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How to Identify and Learn from Your Mistakes

https://lifehacker.com/how-to-identify-and-learn-from-your-mistakes-5863490

lifehacker.com

How to Identify and Learn from Your Mistakes
It's never easy to admit you've made a mistake, but it's a crucial step in learning, growing, and improving yourself. Writer and speaker Scott Berkun's new essay collection, Mindfire: Big Ideas for Curious Minds, examines, among other things, how to learn from your mistakes.

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Learning from mistakes

Learning from mistakes

You can only learn from a mistake after you admit you've made it.

Don't start blaming other people (or the universe) for the things that go wrong, because you distance yourself from any possible lesson. 

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How we perceive failure

How we perceive failure

We see mistakes and failure as shameful things. And we usually identify with them:

If I fail a test, then I am a failure. If I make a mistake then I am a mistake.

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Learning from mistakes

It requires three things:

  • Putting yourself in situations where you can make interesting mistakes.
  • Having the self-confidence to admit to them.
  • Being courageous about making changes.

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The 4 kinds of mistakes

  • Stupid: Absurdly dumb things that just happen. 
  • Simple: Mistakes that are avoidable but your sequence of decisions made inevitable. 
  • Involved: Mistakes that are understood but require effort to prevent.
  • Complex: Mistakes that have complicated causes and no obvious way to avoid next time. 

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Mistakes and humor

When you can laugh at your own mistakes you know you've accepted it and no longer judge yourself on the basis of one single event. 

Humor loosens up your psychology and prevents you from obsessing about the past.

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Beginner's Luck

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Anything Is Possible For The Beginner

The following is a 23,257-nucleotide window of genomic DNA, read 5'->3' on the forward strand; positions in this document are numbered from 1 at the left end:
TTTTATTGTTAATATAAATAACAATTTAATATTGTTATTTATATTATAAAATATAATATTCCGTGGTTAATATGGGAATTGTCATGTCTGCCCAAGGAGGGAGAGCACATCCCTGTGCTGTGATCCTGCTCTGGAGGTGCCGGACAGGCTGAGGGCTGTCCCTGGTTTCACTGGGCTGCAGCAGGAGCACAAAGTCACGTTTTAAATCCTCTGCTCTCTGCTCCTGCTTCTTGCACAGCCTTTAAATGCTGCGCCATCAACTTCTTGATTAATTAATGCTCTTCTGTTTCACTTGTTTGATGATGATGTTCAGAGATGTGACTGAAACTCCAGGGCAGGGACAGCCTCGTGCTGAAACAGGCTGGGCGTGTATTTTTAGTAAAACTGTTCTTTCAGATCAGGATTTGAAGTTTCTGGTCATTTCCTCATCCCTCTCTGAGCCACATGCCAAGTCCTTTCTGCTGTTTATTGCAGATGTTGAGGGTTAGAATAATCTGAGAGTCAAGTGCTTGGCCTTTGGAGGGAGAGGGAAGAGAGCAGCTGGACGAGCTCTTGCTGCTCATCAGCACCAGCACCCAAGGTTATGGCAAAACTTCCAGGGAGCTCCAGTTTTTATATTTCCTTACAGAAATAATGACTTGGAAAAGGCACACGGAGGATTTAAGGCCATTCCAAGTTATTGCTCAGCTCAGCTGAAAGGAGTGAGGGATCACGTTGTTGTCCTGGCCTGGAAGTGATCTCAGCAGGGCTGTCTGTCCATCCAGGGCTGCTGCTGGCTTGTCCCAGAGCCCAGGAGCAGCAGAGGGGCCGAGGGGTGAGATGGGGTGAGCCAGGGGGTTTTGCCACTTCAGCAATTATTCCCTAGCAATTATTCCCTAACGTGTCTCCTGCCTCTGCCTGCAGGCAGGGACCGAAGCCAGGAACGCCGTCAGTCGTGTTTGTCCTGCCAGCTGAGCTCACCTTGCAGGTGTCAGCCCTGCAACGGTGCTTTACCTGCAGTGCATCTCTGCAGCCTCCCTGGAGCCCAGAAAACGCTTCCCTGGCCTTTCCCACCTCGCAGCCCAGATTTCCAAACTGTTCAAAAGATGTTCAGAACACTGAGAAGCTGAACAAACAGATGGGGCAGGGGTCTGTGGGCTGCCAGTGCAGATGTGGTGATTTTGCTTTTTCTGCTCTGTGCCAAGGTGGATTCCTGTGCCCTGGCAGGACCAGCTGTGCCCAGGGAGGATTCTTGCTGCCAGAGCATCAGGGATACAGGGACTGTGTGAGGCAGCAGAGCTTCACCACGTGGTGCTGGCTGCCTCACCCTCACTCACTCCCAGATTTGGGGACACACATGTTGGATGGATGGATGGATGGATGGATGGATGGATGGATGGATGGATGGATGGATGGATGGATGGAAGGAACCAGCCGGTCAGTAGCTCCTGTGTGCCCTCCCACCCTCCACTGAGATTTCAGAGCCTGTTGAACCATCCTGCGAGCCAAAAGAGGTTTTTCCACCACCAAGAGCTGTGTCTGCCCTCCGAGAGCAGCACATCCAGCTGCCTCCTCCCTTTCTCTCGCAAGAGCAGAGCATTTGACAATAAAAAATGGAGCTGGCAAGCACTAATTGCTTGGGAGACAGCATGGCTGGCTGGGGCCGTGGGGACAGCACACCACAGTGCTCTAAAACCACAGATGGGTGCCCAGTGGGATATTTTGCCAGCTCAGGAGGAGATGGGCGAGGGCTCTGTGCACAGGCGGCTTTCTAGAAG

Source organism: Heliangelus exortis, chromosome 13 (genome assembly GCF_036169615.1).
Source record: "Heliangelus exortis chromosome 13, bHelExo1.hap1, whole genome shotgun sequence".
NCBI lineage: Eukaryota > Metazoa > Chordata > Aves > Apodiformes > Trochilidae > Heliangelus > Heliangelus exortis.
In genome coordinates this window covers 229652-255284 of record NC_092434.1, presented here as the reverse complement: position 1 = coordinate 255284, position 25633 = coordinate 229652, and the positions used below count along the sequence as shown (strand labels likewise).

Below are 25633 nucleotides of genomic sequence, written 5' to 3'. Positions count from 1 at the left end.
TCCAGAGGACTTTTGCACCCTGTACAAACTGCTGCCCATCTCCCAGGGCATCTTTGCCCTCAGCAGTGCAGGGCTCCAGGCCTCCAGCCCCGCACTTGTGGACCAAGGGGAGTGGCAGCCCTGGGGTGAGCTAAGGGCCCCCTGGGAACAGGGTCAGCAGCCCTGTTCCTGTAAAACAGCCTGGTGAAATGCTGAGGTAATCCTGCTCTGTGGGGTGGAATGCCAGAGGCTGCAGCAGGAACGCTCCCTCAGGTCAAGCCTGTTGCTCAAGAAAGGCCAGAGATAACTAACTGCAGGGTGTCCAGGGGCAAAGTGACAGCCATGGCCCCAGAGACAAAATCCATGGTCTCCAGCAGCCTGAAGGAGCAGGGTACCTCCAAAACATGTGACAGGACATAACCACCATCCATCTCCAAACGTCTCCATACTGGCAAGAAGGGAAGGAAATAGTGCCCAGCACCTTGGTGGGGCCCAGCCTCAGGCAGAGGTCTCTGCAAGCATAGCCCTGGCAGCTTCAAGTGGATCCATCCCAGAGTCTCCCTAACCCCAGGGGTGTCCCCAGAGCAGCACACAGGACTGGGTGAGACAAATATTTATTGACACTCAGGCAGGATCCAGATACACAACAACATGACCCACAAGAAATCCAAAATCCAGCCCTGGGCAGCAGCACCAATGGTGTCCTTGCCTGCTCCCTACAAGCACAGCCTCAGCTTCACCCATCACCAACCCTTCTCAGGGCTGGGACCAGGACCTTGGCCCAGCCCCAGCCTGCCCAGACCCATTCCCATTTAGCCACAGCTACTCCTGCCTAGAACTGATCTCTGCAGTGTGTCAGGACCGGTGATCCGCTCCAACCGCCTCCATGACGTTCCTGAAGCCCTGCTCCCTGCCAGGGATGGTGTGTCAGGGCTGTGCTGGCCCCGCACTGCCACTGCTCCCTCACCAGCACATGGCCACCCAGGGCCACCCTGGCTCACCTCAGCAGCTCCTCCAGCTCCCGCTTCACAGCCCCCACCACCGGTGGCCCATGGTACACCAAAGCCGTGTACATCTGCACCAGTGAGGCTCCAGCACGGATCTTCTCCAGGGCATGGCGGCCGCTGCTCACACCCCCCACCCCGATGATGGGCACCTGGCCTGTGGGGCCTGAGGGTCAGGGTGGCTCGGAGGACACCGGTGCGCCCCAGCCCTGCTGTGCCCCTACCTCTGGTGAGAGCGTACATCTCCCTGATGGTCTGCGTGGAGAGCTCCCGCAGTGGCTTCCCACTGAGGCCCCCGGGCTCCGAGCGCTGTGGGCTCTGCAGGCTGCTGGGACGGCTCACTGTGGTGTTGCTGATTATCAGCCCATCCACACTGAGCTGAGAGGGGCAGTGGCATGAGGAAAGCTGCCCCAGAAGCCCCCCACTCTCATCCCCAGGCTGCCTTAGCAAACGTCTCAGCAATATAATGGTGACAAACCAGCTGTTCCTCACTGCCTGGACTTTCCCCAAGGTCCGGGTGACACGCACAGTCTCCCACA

To the beginner, anything Is possible. They are not blocked by experience and are willing to try out many possibilities and solve problems creatively.

The expert has narrowed down the possibilities and can become too comfortable with their own perspectives.

Experts Break Under Pressure

When you are good at something, you're under pressure to perform at your level.

A novice doesn't particularly care how they perform and doesn't feel any pressure to perform.

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Limiting Mistakes With Humor

Humor is a great psychological tool to get and keeping people on your side. Use it wisely, and use it often—especially when you screw up.

The next time you find yours...

The Tom Brokaw Method

... to recover from a mistake with humor:

  • Acknowledge the mistake. There’s no hiding it now. Everyone saw!
  • Correct the mistake. If it’s necessary, make whatever correction you need to get things back on track.
  • Make a joke. Make fun of yourself. Get everyone laughing and they won’t care anymore.
  • Move on! And don’t bring up your flub again until you’re totally in the clear.

Not saying No

First, say yes to your core values, then say no to the situation. Finally, say yes to the relationship.

A not-to-do list or some predefined phrases will help you to say no in unexpect...

Not respecting your calendar

Treat the meeting with yourself as it was a meeting with a third party. It’s only you who can act on your most important tasks with priority.

Make sure that you set up boundaries for yourself and for other people. Remember to communicate with them clearly.

Such a boundary can be that you leave your office at a certain time each day because your family is your priority. It doesn’t mean, of course, that you can’t work later in periods of high workload.

Multitasking

Ringing phones, text messages, reminders, pop-ups, social media, email.

There’re countless studies demonstrating that multitasking will hinder your work both in terms of quality and quantity. 

Resist the temptation to get in the loop and do one thing at a time.